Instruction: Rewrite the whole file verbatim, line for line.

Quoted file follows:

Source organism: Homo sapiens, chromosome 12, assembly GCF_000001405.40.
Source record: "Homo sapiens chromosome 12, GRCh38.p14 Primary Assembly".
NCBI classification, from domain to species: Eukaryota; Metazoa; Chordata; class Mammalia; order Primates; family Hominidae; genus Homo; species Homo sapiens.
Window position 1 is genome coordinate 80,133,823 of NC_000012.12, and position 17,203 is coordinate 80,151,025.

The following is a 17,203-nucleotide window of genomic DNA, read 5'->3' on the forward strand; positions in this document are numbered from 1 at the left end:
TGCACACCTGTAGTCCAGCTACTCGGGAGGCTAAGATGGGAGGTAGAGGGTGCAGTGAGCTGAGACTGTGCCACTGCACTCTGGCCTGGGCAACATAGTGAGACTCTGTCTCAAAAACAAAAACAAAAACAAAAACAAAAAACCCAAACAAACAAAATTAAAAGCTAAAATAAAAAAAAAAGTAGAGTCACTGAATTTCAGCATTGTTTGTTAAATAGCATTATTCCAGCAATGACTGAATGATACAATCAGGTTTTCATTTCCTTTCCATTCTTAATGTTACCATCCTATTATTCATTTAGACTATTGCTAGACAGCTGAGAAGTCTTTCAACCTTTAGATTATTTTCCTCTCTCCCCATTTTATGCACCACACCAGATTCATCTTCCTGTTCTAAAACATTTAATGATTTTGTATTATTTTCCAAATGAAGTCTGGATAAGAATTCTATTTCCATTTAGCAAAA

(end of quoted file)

Source organism: Homo sapiens, chromosome 12, assembly GCF_000001405.40.
Source record: "Homo sapiens chromosome 12, GRCh38.p14 Primary Assembly".
NCBI classification, from domain to species: Eukaryota; Metazoa; Chordata; class Mammalia; order Primates; family Hominidae; genus Homo; species Homo sapiens.
Window position 1 is genome coordinate 80,133,823 of NC_000012.12, and position 17,203 is coordinate 80,151,025.

The following is a 17,203-nucleotide window of genomic DNA, read 5'->3' on the forward strand; positions in this document are numbered from 1 at the left end:
TGCACACCTGTAGTCCAGCTACTCGGGAGGCTAAGATGGGAGGTAGAGGGTGCAGTGAGCTGAGACTGTGCCACTGCACTCTGGCCTGGGCAACATAGTGAGACTCTGTCTCAAAAACAAAAACAAAAACAAAAACAAAAAACCCAAACAAACAAAATTAAAAGCTAAAATAAAAAAAAAAGTAGAGTCACTGAATTTCAGCATTGTTTGTTAAATAGCATTATTCCAGCAATGACTGAATGATACAATCAGGTTTTCATTTCCTTTCCATTCTTAATGTTACCATCCTATTATTCATTTAGACTATTGCTAGACAGCTGAGAAGTCTTTCAACCTTTAGATTATTTTCCTCTCTCCCCATTTTATGCACCACACCAGATTCATCTTCCTGTTCTAAAACATTTAATGATTTTGTATTATTTTCCAAATGAAGTCTGGATAAGAATTCTATTTCCATTTAGCAAAA